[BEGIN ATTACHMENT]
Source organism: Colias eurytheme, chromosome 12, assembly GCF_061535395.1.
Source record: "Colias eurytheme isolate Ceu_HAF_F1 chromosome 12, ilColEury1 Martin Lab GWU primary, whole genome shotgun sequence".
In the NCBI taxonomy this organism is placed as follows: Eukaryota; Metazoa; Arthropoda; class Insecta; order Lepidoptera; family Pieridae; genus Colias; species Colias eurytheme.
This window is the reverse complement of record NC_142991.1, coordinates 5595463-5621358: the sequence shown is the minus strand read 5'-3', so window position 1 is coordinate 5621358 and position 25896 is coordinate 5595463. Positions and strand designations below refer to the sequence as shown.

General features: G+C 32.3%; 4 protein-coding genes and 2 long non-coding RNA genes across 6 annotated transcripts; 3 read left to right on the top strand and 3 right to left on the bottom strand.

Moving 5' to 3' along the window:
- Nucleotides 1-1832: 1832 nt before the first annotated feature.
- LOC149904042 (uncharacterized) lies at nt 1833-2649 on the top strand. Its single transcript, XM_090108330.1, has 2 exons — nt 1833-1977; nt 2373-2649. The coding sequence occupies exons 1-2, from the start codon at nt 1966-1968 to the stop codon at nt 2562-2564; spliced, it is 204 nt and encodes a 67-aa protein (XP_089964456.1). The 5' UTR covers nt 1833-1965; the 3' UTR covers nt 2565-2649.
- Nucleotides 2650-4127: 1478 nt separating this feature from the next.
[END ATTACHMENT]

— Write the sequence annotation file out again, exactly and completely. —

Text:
Source organism: Colias eurytheme, chromosome 12, assembly GCF_061535395.1.
Source record: "Colias eurytheme isolate Ceu_HAF_F1 chromosome 12, ilColEury1 Martin Lab GWU primary, whole genome shotgun sequence".
In the NCBI taxonomy this organism is placed as follows: Eukaryota; Metazoa; Arthropoda; class Insecta; order Lepidoptera; family Pieridae; genus Colias; species Colias eurytheme.
This window is the reverse complement of record NC_142991.1, coordinates 5595463-5621358: the sequence shown is the minus strand read 5'-3', so window position 1 is coordinate 5621358 and position 25896 is coordinate 5595463. Positions and strand designations below refer to the sequence as shown.

General features: G+C 32.3%; 4 protein-coding genes and 2 long non-coding RNA genes across 6 annotated transcripts; 3 read left to right on the top strand and 3 right to left on the bottom strand.

Moving 5' to 3' along the window:
- Nucleotides 1-1832: 1832 nt before the first annotated feature.
- LOC149904042 (uncharacterized) lies at nt 1833-2649 on the top strand. Its single transcript, XM_090108330.1, has 2 exons — nt 1833-1977; nt 2373-2649. The coding sequence occupies exons 1-2, from the start codon at nt 1966-1968 to the stop codon at nt 2562-2564; spliced, it is 204 nt and encodes a 67-aa protein (XP_089964456.1). The 5' UTR covers nt 1833-1965; the 3' UTR covers nt 2565-2649.
- Nucleotides 2650-4127: 1478 nt separating this feature from the next.